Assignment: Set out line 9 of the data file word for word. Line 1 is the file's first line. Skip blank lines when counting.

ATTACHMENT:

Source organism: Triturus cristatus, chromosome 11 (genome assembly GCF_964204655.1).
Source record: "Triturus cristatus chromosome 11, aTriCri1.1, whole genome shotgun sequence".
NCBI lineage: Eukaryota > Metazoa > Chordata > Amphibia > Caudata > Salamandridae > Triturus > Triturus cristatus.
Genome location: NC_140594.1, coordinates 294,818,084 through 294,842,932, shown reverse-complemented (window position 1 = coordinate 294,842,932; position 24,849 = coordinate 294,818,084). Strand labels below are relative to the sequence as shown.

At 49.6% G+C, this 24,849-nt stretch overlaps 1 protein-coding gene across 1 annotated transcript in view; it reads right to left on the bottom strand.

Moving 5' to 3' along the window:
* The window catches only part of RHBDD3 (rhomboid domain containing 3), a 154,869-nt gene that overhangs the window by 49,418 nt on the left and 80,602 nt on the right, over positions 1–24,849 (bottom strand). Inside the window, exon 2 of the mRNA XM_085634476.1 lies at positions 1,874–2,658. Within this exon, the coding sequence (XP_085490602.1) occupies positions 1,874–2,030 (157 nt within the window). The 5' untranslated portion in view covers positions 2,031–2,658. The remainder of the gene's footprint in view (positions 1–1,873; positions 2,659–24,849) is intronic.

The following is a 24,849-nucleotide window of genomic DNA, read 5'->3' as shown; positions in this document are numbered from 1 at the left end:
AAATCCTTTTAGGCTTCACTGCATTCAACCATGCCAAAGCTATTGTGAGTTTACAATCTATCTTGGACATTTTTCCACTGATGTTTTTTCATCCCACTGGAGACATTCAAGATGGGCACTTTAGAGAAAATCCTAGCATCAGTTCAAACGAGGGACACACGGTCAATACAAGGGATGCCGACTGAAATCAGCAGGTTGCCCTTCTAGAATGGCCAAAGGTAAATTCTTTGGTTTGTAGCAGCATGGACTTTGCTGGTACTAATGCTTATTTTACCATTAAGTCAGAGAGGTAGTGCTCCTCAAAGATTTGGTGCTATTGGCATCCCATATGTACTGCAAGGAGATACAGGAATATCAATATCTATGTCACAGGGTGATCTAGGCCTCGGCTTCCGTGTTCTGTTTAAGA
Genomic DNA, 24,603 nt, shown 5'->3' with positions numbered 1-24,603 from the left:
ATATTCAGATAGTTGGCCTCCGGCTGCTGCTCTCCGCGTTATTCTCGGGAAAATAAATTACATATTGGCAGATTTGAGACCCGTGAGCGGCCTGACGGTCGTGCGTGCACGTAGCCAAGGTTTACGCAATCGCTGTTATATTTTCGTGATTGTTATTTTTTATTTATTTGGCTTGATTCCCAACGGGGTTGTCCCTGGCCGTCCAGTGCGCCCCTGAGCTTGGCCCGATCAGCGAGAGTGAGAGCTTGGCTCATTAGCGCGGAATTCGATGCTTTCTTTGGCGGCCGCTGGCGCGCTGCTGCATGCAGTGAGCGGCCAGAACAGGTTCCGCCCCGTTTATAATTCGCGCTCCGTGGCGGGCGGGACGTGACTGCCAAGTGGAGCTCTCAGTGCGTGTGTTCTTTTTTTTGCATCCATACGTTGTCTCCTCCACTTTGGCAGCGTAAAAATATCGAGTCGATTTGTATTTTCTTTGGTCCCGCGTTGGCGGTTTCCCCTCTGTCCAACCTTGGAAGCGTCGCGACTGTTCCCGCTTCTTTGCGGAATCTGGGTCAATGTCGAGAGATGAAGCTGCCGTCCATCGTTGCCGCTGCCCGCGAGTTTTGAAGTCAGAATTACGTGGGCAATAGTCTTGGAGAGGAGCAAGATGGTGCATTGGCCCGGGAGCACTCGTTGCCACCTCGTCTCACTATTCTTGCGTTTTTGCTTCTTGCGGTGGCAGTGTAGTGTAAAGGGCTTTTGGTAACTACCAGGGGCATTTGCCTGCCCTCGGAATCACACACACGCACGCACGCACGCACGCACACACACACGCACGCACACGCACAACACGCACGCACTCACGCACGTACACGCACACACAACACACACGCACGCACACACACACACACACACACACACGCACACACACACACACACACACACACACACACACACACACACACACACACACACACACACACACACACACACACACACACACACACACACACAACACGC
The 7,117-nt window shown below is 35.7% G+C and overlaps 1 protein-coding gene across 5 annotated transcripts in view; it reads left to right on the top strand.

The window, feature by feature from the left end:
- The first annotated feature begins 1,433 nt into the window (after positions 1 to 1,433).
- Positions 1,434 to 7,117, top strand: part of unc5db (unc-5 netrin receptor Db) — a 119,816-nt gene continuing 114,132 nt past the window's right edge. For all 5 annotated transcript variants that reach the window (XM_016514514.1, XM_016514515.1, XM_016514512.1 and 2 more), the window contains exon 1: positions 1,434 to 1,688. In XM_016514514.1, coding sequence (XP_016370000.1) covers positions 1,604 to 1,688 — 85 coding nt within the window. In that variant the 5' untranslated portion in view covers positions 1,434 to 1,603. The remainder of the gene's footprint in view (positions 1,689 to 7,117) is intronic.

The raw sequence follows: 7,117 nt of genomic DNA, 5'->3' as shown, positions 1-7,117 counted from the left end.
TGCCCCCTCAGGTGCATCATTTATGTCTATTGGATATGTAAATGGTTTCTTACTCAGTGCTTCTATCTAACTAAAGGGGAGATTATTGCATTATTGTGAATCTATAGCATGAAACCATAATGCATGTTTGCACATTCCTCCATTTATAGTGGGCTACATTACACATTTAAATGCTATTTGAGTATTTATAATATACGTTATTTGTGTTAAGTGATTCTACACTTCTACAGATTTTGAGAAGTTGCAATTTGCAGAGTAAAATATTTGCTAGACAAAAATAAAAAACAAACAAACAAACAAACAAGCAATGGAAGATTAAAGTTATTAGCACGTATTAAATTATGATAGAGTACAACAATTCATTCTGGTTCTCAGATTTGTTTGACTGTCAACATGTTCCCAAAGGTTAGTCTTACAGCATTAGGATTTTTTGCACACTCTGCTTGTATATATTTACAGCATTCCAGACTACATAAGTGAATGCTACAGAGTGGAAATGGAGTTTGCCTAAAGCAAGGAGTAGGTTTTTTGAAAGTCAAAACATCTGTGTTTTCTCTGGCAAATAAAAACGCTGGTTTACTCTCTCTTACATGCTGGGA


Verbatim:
AAATCCTTTTAGGCTTCACTGCATTCAACCATGCCAAAGCTATTGTGAGTTTACAATCTATCTTGGACATTTTTCCACTGATGTTTTTTCATCCCACTGGAGACATTCAAGATGGGCACTTTAGAGAAAATCCTAGCATCAGTTCAAACGAGGGACACACGGTCAATACAAGGGATGCCGACTGAAATCAGCAGGTTGCCCTTCTAGAATGGCCAAAGGTAAATTCTTTGGTTTGTAGCAGCATGGACTTTGCTGGTACTAATGCTTATTTTACCATTAAGTCAGAGAGGTAGTGCTCCTCAAAGATTTGGTGCTATTGGCATCCCATATGTACTGCAAGGAGATACAGGAATATCAATATCTATGTCACAGGGTGATCTAGGCCTCGGCTTCCGTGTTCTGTTTAAGA